Lesson of the Iron Cross

The Lesson of the Iron Cross

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It was late one Saturday night in Pioneer Square. In the day time, this is the artsy part of old Seattle, where members of the yuppie business wave conglomerate on their luncheon forays.

After sundown, the place unzips and morphs into the swinging singles scene. Blues pouring from one doorway, hard rock from the next. The mass of humanity thoroughly represented by singles looking for partners, street people, late night revelers, dope pushers, prostitutes and even beggars, at least those not lucky enough to find bedding space in one of the public shelters.

Everyone hustling something.

I had gone to have a few drinks. In fact I was trying to wash away a recently ended relationship, when one of the revelers accused me of staring at his date.

I hadn't been.

Pretty quickly, I saw where the situation was headed. When I denied the charge, he accused me of lying, then accused me of saying his girl was a hooker. Before I go on, I should say that for several months prior to this incident, I had been working extensively to develop my hands. I had been punching into rice, into pellets, into striking boards, and I even sank some money into Chinese ointment to accelerate the process. In time, I was able to break several bricks stacked cleanly on top of each other, and just several days before, I had punched through three pine boards in a demonstration.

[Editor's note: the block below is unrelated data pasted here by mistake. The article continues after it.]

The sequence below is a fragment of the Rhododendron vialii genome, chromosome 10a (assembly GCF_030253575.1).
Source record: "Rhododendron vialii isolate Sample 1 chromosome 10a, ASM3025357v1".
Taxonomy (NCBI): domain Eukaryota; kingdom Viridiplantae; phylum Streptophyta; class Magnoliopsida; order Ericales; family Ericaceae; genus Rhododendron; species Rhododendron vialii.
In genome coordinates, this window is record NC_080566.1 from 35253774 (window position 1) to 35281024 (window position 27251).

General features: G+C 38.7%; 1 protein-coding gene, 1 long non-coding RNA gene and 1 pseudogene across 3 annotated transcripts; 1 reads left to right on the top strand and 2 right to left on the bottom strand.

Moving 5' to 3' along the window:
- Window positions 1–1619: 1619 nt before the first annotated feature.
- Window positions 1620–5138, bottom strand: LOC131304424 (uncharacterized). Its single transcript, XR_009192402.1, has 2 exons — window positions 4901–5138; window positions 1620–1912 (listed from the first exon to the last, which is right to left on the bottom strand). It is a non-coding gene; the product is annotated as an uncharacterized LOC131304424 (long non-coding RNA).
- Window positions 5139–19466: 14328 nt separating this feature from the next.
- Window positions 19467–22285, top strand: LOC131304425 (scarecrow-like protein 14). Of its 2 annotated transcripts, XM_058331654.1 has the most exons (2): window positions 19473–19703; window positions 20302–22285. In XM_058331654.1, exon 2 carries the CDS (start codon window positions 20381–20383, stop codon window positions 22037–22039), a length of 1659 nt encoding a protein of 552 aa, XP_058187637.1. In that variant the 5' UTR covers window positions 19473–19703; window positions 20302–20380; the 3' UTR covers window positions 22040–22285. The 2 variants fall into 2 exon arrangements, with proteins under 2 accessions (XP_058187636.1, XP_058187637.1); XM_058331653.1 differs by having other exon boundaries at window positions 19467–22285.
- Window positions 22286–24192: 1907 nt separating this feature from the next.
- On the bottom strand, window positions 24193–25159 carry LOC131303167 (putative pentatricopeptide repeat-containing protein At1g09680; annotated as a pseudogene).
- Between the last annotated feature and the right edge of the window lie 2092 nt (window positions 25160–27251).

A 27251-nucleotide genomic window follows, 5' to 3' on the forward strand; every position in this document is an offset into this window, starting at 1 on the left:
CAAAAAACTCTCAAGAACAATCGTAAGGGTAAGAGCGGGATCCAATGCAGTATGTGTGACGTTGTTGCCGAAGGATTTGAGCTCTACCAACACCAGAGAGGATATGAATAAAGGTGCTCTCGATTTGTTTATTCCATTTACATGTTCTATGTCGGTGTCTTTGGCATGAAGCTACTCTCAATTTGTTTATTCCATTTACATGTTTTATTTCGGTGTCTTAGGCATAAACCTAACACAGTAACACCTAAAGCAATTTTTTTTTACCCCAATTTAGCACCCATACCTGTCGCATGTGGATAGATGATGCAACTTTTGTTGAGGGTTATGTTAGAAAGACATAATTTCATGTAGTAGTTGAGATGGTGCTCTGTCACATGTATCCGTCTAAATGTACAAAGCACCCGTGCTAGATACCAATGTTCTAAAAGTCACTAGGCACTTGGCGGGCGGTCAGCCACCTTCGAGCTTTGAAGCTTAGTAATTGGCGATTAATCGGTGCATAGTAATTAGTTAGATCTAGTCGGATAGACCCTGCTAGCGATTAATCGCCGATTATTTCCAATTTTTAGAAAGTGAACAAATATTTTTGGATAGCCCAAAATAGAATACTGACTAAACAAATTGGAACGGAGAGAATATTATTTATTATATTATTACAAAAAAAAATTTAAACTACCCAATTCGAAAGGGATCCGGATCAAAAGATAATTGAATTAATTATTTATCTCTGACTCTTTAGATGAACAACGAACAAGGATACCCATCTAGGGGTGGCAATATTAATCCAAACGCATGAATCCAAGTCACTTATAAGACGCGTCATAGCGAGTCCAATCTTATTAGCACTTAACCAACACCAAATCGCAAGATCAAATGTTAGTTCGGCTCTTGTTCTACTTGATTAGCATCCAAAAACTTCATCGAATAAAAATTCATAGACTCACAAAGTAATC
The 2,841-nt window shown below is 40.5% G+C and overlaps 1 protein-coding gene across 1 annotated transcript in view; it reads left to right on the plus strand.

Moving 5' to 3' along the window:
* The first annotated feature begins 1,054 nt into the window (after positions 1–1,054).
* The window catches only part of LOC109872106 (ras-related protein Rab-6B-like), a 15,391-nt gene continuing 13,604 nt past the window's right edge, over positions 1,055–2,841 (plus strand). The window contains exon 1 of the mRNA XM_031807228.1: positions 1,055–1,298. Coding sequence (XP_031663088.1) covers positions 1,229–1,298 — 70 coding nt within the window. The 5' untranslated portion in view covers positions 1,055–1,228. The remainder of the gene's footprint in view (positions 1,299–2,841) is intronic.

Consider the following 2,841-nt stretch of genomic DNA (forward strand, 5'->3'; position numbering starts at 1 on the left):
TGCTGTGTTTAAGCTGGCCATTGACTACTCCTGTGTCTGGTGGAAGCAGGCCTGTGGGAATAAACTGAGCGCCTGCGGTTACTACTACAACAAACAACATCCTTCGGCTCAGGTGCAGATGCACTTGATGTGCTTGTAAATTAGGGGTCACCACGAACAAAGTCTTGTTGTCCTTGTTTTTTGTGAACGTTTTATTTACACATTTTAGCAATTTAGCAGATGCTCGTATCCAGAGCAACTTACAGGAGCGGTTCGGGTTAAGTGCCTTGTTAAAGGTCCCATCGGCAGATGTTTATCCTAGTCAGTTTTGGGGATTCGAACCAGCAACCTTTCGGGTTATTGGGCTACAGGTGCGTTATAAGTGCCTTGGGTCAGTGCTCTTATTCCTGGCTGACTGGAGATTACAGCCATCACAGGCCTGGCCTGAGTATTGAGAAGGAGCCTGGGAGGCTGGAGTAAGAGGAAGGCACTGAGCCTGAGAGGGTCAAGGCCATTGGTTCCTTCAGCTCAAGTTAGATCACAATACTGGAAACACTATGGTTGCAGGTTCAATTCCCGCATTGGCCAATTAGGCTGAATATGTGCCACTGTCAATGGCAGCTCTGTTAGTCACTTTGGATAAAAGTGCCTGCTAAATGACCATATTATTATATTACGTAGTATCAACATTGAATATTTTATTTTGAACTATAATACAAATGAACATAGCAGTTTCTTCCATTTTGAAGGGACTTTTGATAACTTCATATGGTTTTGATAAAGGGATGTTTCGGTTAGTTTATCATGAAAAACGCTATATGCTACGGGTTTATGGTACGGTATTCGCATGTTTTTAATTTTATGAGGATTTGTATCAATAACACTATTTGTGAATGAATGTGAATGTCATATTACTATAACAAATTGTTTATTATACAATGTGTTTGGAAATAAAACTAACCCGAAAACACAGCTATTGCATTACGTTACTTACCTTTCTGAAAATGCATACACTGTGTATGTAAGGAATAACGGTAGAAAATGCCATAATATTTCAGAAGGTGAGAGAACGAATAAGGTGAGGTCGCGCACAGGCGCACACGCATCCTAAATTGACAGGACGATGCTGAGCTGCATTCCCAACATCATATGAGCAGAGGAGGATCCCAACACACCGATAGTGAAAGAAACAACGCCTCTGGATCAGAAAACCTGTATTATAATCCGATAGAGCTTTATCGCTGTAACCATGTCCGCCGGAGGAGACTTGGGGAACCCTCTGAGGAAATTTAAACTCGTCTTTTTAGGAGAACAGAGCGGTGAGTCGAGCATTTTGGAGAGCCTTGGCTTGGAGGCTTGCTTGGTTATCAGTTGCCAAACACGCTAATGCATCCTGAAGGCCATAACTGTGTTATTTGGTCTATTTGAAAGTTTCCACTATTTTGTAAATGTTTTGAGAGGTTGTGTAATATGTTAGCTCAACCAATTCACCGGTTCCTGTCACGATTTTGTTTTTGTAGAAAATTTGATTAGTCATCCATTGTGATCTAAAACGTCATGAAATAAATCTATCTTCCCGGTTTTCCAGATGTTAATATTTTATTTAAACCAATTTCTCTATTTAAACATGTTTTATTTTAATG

So ... you can imagine my surprise when this fellow attacked me at close quarters and I drilled him with a right hand cross punch to the sternum, and nothing happened.

Well, actually something happened. On impact. My wrist buckled! You have to picture this like a tire blowing but, because that's how it felt. There I was, firmly planted, perfectly balanced, pulling up all this energy from the earth, circuiting it through my body, and focusing it onto the target in front of me. When my wrist gave, I literally felt the energy pour out the side of my arm and dissipate purposelessly away.

Before I had time to reset, I was hit, but before any further damage could be done, several members of the crowd pulled us apart and the commotion was over.

Fortunately, I spent the following Saturday with Master Isidro Archibeque, who has already been introduced to readers in my previous articles. "Archie," as he likes to be called, is known throughout the Northwest for his "iron hand" breaking demonstrations.

When I told him what happened, he admonished me for getting into the fight, but as I knew he would, he began processing the information, looking to find a solution. "The problem in developing real striking power, ... I mean power like in the one-inch punch, lies more in appropriate delivery, than it does in hardening your hands. Some of the hardest hitters I have ever trained have been ladies. You can imagine how delicate their hands were. In recounting your fight, you've already identified your problem for me . Undeveloped wrists."